Share This Page

Rattlesnakes seen near Connellsville schools

| Friday, July 12, 2013, 6:57 p.m.
Submitted
Rattlesnakes have been spotted near Connellsville senior and junior high schools.

Just a few miles from Connellsville High School and Connellsville Junior High, rattlesnakes have been spotted both this summer and last summer.

While Sgt. Tom Crise of the Pennsylvania Fish and Boat Commission could not confirm there are venomous timber rattlesnakes in the area, he said it could be possible a few are here and may have made their way down from the nearby mountainous area.

Connellsville resident Kolby Wagner said he saw his first rattlesnake last July while visiting a residence near McCoy Hollow Road just outside the city limits.

“I was there helping (the resident) with some work, and with all of his wood piles, I said he probably sees a lot of snakes,” Wagner recalled. “He said, ‘Not really,' but just a few minutes after that, he turned around and said, ‘Hey, look over there.' ”

Wagner said when he looked, there was a snake with a fluorescent yellow color just about 20 feet into the woods from the resident's yard.

“It stuck out like a sore thumb,” he said, adding that they could tell right away it was a rattlesnake. “Once I saw it, I went the other way.”

Last month, another resident, who declined to be identified, said he was doing some work in the woods near the Connellsville Township Municipal Building. The person for whom he was working told him to be careful because rattlesnakes had been seen in the area.

He said he worked the entire time without seeing a rattlesnake, but when he was leaving, he saw one stretched across McCoy Hollow Road.

While it was moving around a little, the snake looked like it had been injured, possibly by being run over by a vehicle, he said.

According to the commission's website, timber rattlesnakes inhabit the mountainous regions of the state, preferring the upland forested areas where there are lots of small mammals, like mice and chipmunks, on which to feed.

The rattlers are attracted to rocky ledges and outcrops because they like to bask in the sun, especially after eating; the sun provides energy for them to digest their food.

The website noted that timber rattlesnakes emerge from their dens in mid-April to late April and they remain active through October.

In Pennsylvania, the timber rattlesnake is listed as a candidate species, which means it could achieve threatened or endangered status.

The website noted that if left unprovoked, the timber rattlesnake is actually one of Pennsylvania's more timid and docile snake species, striking only when cornered or threatened.

Crise said that if an individual comes in contact with a rattlesnake, they should not try to harm it since they are protected.

As far as safety precautions for hikers or those walking through the woods, he said individuals should use common sense, wearing long pants and close-toed shoes.

“Be observant, know their habitat and be aware of where you're putting down your hands or feet,” Crise said.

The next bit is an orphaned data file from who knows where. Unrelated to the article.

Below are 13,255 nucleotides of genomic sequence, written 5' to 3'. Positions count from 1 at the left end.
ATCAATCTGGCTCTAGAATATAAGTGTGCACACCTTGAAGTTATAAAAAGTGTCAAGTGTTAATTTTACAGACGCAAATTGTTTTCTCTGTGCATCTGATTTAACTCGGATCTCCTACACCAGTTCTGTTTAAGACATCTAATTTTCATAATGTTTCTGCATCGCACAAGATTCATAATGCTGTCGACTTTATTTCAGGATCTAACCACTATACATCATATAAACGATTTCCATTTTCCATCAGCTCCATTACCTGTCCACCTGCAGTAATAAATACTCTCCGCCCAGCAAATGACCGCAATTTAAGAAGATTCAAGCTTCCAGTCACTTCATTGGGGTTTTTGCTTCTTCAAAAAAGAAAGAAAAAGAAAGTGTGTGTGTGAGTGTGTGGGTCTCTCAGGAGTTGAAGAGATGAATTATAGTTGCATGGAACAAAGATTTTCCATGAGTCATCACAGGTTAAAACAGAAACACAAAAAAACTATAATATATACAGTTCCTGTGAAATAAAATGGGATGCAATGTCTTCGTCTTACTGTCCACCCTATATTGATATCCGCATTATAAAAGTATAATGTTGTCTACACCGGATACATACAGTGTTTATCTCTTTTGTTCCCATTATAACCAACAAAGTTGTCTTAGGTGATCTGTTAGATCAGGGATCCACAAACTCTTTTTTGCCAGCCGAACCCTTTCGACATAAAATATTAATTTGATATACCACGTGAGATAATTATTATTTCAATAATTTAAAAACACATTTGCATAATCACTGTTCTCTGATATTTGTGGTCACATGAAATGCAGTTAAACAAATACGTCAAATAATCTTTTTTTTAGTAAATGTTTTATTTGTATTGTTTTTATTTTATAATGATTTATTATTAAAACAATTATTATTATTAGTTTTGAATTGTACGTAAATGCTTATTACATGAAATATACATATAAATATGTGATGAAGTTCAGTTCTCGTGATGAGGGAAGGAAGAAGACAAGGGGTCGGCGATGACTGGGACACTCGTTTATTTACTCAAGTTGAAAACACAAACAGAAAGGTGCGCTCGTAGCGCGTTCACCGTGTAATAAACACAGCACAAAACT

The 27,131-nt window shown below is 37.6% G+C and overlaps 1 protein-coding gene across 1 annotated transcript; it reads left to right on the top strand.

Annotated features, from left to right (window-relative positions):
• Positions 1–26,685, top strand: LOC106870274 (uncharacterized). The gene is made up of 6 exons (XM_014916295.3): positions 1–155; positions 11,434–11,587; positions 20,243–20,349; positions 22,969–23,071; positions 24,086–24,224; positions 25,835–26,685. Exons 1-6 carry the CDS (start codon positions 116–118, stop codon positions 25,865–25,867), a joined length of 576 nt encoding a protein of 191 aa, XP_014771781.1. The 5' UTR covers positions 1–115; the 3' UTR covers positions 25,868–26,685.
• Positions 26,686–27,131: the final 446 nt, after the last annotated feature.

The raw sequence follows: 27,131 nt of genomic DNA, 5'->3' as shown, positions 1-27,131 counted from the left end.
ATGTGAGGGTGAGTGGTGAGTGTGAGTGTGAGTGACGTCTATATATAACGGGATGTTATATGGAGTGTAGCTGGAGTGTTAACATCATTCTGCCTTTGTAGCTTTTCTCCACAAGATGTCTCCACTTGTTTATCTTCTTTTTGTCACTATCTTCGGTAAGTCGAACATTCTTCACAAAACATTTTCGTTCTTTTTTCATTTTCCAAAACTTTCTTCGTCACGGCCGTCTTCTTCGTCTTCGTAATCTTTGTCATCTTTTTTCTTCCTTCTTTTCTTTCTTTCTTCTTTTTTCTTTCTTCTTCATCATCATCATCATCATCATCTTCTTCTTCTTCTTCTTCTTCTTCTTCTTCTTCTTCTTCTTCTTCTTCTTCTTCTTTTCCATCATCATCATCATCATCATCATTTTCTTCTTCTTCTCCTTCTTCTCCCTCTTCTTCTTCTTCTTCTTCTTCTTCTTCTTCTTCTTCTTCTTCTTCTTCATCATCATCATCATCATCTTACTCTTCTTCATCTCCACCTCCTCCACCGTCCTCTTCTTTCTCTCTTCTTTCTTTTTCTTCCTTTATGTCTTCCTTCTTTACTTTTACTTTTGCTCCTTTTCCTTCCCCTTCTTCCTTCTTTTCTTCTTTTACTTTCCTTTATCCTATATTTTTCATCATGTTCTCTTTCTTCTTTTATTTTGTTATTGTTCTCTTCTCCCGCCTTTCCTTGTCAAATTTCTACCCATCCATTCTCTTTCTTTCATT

Finally, if you see a rattler, the best thing to do is walk away.

Rachel Basinger is a freelance writer.

TribLIVE commenting policy

You are solely responsible for your comments and by using TribLive.com you agree to our Terms of Service.

We moderate comments. Our goal is to provide substantive commentary for a general readership. By screening submissions, we provide a space where readers can share intelligent and informed commentary that enhances the quality of our news and information.

While most comments will be posted if they are on-topic and not abusive, moderating decisions are subjective. We will make them as carefully and consistently as we can. Because of the volume of reader comments, we cannot review individual moderation decisions with readers.

We value thoughtful comments representing a range of views that make their point quickly and politely. We make an effort to protect discussions from repeated comments either by the same reader or different readers

We follow the same standards for taste as the daily newspaper. A few things we won't tolerate: personal attacks, obscenity, vulgarity, profanity (including expletives and letters followed by dashes), commercial promotion, impersonations, incoherence, proselytizing and SHOUTING. Don't include URLs to Web sites.

We do not edit comments. They are either approved or deleted. We reserve the right to edit a comment that is quoted or excerpted in an article. In this case, we may fix spelling and punctuation.

We welcome strong opinions and criticism of our work, but we don't want comments to become bogged down with discussions of our policies and we will moderate accordingly.

We appreciate it when readers and people quoted in articles or blog posts point out errors of fact or emphasis and will investigate all assertions. But these suggestions should be sent via e-mail. To avoid distracting other readers, we won't publish comments that suggest a correction. Instead, corrections will be made in a blog post or in an article.